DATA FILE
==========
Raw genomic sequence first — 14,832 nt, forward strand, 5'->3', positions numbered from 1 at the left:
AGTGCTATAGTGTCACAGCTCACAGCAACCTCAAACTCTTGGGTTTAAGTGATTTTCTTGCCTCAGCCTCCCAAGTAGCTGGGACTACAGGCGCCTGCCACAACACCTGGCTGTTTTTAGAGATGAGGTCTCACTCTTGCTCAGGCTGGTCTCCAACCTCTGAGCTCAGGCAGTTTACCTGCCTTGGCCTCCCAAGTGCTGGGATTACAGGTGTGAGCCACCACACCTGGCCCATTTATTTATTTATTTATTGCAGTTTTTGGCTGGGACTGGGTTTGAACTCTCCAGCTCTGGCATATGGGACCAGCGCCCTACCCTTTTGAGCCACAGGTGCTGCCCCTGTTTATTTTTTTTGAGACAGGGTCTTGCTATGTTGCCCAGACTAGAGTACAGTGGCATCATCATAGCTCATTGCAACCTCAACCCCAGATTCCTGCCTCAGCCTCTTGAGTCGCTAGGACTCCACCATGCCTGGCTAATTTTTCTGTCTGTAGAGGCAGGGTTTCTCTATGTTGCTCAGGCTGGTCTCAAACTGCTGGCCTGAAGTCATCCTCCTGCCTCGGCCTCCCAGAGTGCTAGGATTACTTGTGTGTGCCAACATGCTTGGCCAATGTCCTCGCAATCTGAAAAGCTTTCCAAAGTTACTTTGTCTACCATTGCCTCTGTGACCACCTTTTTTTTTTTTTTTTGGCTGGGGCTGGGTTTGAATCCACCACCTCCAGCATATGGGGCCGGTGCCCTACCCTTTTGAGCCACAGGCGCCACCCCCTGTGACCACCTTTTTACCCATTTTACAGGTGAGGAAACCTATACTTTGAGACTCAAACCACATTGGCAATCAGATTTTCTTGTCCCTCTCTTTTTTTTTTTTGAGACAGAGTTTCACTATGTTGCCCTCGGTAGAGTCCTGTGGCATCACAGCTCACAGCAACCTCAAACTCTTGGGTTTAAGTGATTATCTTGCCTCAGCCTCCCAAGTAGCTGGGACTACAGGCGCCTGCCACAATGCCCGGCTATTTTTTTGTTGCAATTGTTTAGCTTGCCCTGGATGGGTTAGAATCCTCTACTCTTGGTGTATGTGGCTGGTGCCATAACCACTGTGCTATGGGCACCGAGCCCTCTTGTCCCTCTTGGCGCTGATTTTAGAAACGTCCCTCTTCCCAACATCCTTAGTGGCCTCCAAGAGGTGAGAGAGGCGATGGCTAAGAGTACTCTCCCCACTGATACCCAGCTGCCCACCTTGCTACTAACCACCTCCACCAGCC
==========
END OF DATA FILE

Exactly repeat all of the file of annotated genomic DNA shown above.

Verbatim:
Raw genomic sequence first — 14,832 nt, forward strand, 5'->3', positions numbered from 1 at the left:
AGTGCTATAGTGTCACAGCTCACAGCAACCTCAAACTCTTGGGTTTAAGTGATTTTCTTGCCTCAGCCTCCCAAGTAGCTGGGACTACAGGCGCCTGCCACAACACCTGGCTGTTTTTAGAGATGAGGTCTCACTCTTGCTCAGGCTGGTCTCCAACCTCTGAGCTCAGGCAGTTTACCTGCCTTGGCCTCCCAAGTGCTGGGATTACAGGTGTGAGCCACCACACCTGGCCCATTTATTTATTTATTTATTGCAGTTTTTGGCTGGGACTGGGTTTGAACTCTCCAGCTCTGGCATATGGGACCAGCGCCCTACCCTTTTGAGCCACAGGTGCTGCCCCTGTTTATTTTTTTTGAGACAGGGTCTTGCTATGTTGCCCAGACTAGAGTACAGTGGCATCATCATAGCTCATTGCAACCTCAACCCCAGATTCCTGCCTCAGCCTCTTGAGTCGCTAGGACTCCACCATGCCTGGCTAATTTTTCTGTCTGTAGAGGCAGGGTTTCTCTATGTTGCTCAGGCTGGTCTCAAACTGCTGGCCTGAAGTCATCCTCCTGCCTCGGCCTCCCAGAGTGCTAGGATTACTTGTGTGTGCCAACATGCTTGGCCAATGTCCTCGCAATCTGAAAAGCTTTCCAAAGTTACTTTGTCTACCATTGCCTCTGTGACCACCTTTTTTTTTTTTTTTTGGCTGGGGCTGGGTTTGAATCCACCACCTCCAGCATATGGGGCCGGTGCCCTACCCTTTTGAGCCACAGGCGCCACCCCCTGTGACCACCTTTTTACCCATTTTACAGGTGAGGAAACCTATACTTTGAGACTCAAACCACATTGGCAATCAGATTTTCTTGTCCCTCTCTTTTTTTTTTTTGAGACAGAGTTTCACTATGTTGCCCTCGGTAGAGTCCTGTGGCATCACAGCTCACAGCAACCTCAAACTCTTGGGTTTAAGTGATTATCTTGCCTCAGCCTCCCAAGTAGCTGGGACTACAGGCGCCTGCCACAATGCCCGGCTATTTTTTTGTTGCAATTGTTTAGCTTGCCCTGGATGGGTTAGAATCCTCTACTCTTGGTGTATGTGGCTGGTGCCATAACCACTGTGCTATGGGCACCGAGCCCTCTTGTCCCTCTTGGCGCTGATTTTAGAAACGTCCCTCTTCCCAACATCCTTAGTGGCCTCCAAGAGGTGAGAGAGGCGATGGCTAAGAGTACTCTCCCCACTGATACCCAGCTGCCCACCTTGCTACTAACCACCTCCACCAGCC